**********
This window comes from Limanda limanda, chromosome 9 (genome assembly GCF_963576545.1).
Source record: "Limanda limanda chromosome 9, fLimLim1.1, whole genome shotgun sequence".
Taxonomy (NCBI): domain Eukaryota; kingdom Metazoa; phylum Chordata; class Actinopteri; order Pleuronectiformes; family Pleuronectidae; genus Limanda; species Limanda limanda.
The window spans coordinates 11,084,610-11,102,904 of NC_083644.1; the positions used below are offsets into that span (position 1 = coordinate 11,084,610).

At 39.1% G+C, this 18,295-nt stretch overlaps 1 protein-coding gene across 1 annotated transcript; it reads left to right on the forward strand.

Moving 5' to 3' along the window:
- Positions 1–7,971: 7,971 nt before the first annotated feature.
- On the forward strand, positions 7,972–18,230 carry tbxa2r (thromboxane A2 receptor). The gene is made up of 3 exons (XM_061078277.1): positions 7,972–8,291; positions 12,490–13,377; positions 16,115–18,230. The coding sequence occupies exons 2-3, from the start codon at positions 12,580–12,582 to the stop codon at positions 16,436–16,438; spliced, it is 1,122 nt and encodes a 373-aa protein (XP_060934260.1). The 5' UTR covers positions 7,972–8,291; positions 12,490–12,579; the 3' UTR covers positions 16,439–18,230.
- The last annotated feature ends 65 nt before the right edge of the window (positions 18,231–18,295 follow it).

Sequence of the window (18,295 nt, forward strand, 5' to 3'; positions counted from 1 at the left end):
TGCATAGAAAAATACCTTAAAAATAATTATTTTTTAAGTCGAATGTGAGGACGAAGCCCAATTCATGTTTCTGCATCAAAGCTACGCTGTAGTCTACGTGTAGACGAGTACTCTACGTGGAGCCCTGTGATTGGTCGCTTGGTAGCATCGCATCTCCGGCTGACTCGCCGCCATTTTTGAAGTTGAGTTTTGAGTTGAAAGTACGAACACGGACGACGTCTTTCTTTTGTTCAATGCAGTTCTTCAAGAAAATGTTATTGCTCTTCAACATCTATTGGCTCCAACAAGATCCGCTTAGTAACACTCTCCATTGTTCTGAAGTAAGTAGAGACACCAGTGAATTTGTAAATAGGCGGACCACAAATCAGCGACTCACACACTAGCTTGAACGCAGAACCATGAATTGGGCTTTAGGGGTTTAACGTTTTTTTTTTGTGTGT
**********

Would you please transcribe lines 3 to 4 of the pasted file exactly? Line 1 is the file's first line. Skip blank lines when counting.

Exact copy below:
Taxonomy (NCBI): domain Eukaryota; kingdom Metazoa; phylum Chordata; class Actinopteri; order Pleuronectiformes; family Pleuronectidae; genus Limanda; species Limanda limanda.
The window spans coordinates 11,084,610-11,102,904 of NC_083644.1; the positions used below are offsets into that span (position 1 = coordinate 11,084,610).